Art students gain knowledge and experience in CAG

Students observe artwork made by students in the Contemporary Art Gallery's latest exhibit. File Photo/The Lion's Roar

Students exhibited their artwork during the “Juried Visual Arts + Design Student Exhibition.”

Senior art major Victor Betancourt Linares explained why he decided to participate and why other students should as well.

“I participated in the exhibition because I thought it would be a great way to display my work to others outside of class,” said Betancourt Linares. “I feel the exhibition is a great way to display the work that students do in the different areas of art. It gives us a chance to see what everyone else is working on.”

Exhibiting artists were awarded for their artwork at the juried exhibition. Betancourt Linares won Best in 3D Graphic Design with his project that featured a fictional tea company named Aromata.

“The packaging consisted of four square boxes with patterns of different colors on the outside,” said Betancourt Linares. “The inside of each box had a different pattern depending on the type of tea. I felt proud that my work was recognized.”

Senior art major Mariah Adams participated because this is her last semester and final opportunity before graduating at the end of the spring semester. She felt this experience helped her understand that her work is worth the title of Best in Theatre Design.

“I light designed for the production ‘She Kills Monsters’ last semester, and I won Best in Theatre Design,” said Adams. “I really couldn’t believe it. I looked at the others in the theatre design program, and I just knew how hard they had worked on their projects. I was so honored, and I still am.”

This exhibition helped Adams escape her mentality of feeling like her work was not good enough and understand that she can have a career that she loves.

“To see that an outside source deems it worthy enough to be Best in Theatre Design gives me a push to go further,” said Adams.

Senior art major Abigail Coleman discussed her piece “Devils’ Remnant,” which won Best in Show and Best in Sculpture. She explains what elements she may have altered following the submission of both of her pieces.

“Both of my pieces in the show were inspired by types of material weathering and rock formations such as ‘Devils’ Remnant,’ which was directly influenced by Devils’ Tower,” said Coleman. “There are a few elements of the sculpture I put in the show that I don’t really care for now. A year after I originally made it, I do wish I had made the painting a little larger, yet as a whole, I’m happy with the way the two works turned out.”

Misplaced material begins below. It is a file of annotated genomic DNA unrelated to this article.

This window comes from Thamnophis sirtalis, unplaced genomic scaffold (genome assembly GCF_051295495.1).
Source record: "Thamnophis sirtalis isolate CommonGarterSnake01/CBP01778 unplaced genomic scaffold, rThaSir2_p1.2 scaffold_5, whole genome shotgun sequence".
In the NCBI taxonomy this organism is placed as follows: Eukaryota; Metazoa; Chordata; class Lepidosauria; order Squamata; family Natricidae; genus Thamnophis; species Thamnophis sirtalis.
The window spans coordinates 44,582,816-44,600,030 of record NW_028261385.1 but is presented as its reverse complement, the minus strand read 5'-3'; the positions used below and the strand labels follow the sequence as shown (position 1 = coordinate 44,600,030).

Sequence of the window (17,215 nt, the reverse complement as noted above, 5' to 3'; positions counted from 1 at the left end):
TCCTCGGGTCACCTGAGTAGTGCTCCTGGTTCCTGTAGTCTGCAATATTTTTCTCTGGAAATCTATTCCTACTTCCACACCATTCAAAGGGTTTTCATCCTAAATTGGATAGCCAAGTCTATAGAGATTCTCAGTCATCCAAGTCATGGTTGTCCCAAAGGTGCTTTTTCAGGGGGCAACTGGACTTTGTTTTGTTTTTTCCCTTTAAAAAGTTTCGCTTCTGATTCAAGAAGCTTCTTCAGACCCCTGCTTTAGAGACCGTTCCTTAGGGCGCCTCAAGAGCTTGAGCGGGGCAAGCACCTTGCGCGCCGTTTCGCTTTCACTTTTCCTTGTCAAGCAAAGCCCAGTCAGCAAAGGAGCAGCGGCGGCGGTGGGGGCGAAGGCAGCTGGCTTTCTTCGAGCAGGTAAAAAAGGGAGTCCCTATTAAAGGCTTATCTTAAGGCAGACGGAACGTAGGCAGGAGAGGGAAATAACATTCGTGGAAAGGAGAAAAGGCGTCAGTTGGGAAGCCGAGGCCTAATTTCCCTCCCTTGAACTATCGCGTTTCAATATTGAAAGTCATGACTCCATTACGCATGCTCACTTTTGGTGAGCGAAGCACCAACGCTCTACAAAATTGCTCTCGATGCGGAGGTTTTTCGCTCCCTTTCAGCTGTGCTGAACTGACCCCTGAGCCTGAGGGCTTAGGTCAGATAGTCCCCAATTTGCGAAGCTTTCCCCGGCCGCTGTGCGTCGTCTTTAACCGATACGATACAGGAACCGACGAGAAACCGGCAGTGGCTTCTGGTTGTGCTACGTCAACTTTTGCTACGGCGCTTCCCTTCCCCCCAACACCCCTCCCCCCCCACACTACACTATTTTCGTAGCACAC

Adams offered advice for anyone who wants to participate in an exhibition.

“It’s a hump that you’re just going to have to conquer,” said Adams. “The worst thing that happens is when your work doesn’t get accepted. Big deal. There’s always going to be another show, and your work is going to be better than the last. Right? If you never try to ride a bike but you dream about all the time, you’re still never going to be able to ride a bike.” 

Adams explained that a student should not end their college career with ‘what ifs.’

“‘What would it have been like if I did enter?’” said Adams. “‘What if my work did get accepted? What if my work won best in show?’ I believe that is worse than getting rejected, wishing you could have done awesome things, but letting fear win instead.”

Coleman described her feeling of accomplishment towards winning her awards with “Devils’ Remnant.” 

“Having submitted to the show every year, I have been in attendance at the university with no awards to show for it,” said Coleman. “I felt very accomplished and proud to have my work recognized in that way.”

The exhibition, which features these three artists and many more, will be available for viewing in the Contemporary Art Gallery until Mar. 29.